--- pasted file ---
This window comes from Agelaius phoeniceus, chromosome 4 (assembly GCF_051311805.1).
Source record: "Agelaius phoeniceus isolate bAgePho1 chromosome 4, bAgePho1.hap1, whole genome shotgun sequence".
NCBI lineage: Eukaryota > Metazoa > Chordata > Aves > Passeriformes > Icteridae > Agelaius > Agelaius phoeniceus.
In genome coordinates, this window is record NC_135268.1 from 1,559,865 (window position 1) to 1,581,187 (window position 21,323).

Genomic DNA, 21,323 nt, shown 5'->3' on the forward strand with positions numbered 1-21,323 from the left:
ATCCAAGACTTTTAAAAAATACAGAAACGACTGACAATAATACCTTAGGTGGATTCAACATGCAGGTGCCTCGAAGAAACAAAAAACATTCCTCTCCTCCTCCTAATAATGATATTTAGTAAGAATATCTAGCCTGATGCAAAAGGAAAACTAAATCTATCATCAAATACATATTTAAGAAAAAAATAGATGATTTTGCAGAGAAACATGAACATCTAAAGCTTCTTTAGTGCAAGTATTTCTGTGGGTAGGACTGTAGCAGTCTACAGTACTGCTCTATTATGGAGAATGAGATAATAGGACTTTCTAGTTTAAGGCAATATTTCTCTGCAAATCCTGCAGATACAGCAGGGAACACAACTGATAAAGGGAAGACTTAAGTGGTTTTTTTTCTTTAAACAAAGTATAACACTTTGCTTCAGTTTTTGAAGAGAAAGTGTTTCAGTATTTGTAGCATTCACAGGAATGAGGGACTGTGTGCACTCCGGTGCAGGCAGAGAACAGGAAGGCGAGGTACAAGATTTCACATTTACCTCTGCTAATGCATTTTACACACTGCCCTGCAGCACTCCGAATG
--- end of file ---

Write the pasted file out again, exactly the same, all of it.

This window comes from Agelaius phoeniceus, chromosome 4 (assembly GCF_051311805.1).
Source record: "Agelaius phoeniceus isolate bAgePho1 chromosome 4, bAgePho1.hap1, whole genome shotgun sequence".
NCBI lineage: Eukaryota > Metazoa > Chordata > Aves > Passeriformes > Icteridae > Agelaius > Agelaius phoeniceus.
In genome coordinates, this window is record NC_135268.1 from 1,559,865 (window position 1) to 1,581,187 (window position 21,323).

Genomic DNA, 21,323 nt, shown 5'->3' on the forward strand with positions numbered 1-21,323 from the left:
ATCCAAGACTTTTAAAAAATACAGAAACGACTGACAATAATACCTTAGGTGGATTCAACATGCAGGTGCCTCGAAGAAACAAAAAACATTCCTCTCCTCCTCCTAATAATGATATTTAGTAAGAATATCTAGCCTGATGCAAAAGGAAAACTAAATCTATCATCAAATACATATTTAAGAAAAAAATAGATGATTTTGCAGAGAAACATGAACATCTAAAGCTTCTTTAGTGCAAGTATTTCTGTGGGTAGGACTGTAGCAGTCTACAGTACTGCTCTATTATGGAGAATGAGATAATAGGACTTTCTAGTTTAAGGCAATATTTCTCTGCAAATCCTGCAGATACAGCAGGGAACACAACTGATAAAGGGAAGACTTAAGTGGTTTTTTTTCTTTAAACAAAGTATAACACTTTGCTTCAGTTTTTGAAGAGAAAGTGTTTCAGTATTTGTAGCATTCACAGGAATGAGGGACTGTGTGCACTCCGGTGCAGGCAGAGAACAGGAAGGCGAGGTACAAGATTTCACATTTACCTCTGCTAATGCATTTTACACACTGCCCTGCAGCACTCCGAATG